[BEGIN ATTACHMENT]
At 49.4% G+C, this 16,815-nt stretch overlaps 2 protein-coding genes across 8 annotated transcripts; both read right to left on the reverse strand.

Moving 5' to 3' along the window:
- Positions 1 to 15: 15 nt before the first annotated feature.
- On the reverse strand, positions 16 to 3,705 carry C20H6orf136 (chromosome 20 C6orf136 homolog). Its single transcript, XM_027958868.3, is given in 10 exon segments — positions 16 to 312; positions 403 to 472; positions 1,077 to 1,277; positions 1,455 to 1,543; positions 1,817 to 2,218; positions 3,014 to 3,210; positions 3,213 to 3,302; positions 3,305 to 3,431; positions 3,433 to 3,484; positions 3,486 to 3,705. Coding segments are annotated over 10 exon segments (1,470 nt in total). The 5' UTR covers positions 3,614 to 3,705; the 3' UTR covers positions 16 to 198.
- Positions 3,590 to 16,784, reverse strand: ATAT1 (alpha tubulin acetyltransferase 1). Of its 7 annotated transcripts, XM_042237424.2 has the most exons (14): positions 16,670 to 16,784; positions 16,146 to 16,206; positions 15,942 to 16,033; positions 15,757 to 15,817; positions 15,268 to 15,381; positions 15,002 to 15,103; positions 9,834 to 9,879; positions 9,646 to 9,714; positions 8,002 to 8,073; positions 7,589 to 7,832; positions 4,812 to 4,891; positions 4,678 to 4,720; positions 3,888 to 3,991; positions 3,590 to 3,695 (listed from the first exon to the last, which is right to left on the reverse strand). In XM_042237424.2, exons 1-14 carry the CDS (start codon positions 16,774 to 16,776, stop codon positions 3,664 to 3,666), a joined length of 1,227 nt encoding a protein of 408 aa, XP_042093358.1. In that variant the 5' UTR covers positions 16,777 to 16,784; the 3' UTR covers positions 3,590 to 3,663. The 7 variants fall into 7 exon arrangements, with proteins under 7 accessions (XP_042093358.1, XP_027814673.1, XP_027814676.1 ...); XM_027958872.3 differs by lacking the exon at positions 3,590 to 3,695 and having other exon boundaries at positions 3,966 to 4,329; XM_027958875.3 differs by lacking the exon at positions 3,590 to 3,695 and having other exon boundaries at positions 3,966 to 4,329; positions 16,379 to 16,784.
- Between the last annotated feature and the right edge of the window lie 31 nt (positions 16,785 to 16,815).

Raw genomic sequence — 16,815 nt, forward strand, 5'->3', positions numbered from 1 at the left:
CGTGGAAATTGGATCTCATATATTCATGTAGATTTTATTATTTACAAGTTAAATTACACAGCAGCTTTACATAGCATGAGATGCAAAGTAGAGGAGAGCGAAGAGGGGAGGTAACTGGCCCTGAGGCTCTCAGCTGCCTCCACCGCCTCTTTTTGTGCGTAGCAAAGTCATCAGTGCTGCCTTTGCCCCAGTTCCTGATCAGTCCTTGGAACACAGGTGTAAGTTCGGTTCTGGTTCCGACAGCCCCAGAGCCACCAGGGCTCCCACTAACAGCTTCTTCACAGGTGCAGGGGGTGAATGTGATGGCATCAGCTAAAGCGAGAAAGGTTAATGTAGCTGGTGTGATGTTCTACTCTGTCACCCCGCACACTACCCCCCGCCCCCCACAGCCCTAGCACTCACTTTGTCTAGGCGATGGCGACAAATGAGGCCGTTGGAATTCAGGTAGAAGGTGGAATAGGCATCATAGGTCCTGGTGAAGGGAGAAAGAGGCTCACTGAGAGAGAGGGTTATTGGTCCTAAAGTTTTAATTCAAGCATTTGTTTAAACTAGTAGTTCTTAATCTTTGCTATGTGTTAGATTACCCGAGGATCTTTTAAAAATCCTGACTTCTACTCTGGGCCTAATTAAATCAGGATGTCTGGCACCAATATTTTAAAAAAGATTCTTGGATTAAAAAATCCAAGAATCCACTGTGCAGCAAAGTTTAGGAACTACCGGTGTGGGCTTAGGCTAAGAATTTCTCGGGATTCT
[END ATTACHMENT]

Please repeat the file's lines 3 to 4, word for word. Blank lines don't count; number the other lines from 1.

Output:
- Positions 1 to 15: 15 nt before the first annotated feature.
- On the reverse strand, positions 16 to 3,705 carry C20H6orf136 (chromosome 20 C6orf136 homolog). Its single transcript, XM_027958868.3, is given in 10 exon segments — positions 16 to 312; positions 403 to 472; positions 1,077 to 1,277; positions 1,455 to 1,543; positions 1,817 to 2,218; positions 3,014 to 3,210; positions 3,213 to 3,302; positions 3,305 to 3,431; positions 3,433 to 3,484; positions 3,486 to 3,705. Coding segments are annotated over 10 exon segments (1,470 nt in total). The 5' UTR covers positions 3,614 to 3,705; the 3' UTR covers positions 16 to 198.